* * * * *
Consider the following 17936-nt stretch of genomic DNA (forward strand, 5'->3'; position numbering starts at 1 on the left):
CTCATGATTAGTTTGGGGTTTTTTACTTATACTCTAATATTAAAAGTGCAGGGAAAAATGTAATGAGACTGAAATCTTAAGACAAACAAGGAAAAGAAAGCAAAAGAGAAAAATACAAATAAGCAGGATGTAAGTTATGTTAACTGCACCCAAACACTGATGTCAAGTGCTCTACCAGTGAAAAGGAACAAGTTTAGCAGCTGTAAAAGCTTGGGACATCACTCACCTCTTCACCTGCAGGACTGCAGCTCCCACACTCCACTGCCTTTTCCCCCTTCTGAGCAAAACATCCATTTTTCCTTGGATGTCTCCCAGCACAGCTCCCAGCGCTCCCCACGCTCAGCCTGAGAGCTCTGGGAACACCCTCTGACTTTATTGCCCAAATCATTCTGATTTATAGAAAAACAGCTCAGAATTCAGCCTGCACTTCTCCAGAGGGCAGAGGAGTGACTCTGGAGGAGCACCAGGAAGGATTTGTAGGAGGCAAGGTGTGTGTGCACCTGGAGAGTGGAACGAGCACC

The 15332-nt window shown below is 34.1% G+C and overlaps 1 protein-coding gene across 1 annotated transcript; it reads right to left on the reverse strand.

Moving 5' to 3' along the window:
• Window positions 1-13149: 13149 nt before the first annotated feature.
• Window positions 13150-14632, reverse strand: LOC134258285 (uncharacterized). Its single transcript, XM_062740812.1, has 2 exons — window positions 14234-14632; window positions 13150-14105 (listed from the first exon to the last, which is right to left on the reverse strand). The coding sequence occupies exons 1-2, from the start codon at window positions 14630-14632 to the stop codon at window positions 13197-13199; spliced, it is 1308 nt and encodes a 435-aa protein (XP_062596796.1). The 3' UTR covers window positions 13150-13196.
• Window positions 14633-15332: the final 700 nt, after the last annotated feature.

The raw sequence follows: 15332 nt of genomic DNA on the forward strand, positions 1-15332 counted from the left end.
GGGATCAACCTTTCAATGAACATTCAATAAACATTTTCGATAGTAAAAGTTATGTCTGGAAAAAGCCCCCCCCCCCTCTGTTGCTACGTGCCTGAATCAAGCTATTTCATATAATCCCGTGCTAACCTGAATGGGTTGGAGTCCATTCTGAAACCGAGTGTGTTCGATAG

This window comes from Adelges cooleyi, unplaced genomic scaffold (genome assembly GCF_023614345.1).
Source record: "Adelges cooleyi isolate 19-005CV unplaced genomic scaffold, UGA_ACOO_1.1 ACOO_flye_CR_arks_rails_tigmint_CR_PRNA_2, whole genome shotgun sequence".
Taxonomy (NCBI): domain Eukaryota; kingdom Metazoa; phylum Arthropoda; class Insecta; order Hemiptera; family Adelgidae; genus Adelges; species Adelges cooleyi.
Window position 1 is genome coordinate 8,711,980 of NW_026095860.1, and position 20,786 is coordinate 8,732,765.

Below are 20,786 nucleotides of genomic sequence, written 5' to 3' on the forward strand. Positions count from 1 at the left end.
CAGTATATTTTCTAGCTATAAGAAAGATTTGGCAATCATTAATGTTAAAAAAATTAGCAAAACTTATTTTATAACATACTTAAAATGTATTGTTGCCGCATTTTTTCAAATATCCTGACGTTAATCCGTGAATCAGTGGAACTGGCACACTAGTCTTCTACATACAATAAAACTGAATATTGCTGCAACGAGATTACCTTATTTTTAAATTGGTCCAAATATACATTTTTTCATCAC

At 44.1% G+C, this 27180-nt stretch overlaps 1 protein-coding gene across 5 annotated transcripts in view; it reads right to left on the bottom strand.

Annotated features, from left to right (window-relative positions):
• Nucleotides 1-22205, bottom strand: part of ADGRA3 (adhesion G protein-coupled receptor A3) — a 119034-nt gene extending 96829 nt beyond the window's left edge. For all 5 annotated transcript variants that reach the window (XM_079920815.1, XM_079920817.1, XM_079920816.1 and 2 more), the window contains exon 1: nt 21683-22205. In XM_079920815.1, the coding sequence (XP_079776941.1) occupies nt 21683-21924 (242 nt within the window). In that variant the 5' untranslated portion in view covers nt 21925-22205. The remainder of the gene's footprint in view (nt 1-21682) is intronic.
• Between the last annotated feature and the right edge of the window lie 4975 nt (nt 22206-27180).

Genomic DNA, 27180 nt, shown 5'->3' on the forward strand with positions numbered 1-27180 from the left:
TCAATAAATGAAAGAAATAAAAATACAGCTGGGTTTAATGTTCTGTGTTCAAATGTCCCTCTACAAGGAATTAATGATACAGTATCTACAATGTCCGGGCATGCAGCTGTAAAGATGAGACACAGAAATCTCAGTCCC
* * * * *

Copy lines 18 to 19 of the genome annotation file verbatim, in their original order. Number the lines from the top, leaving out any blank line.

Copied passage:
• Nucleotides 1-22205, bottom strand: part of ADGRA3 (adhesion G protein-coupled receptor A3) — a 119034-nt gene extending 96829 nt beyond the window's left edge. For all 5 annotated transcript variants that reach the window (XM_079920815.1, XM_079920817.1, XM_079920816.1 and 2 more), the window contains exon 1: nt 21683-22205. In XM_079920815.1, the coding sequence (XP_079776941.1) occupies nt 21683-21924 (242 nt within the window). In that variant the 5' untranslated portion in view covers nt 21925-22205. The remainder of the gene's footprint in view (nt 1-21682) is intronic.
• Between the last annotated feature and the right edge of the window lie 4975 nt (nt 22206-27180).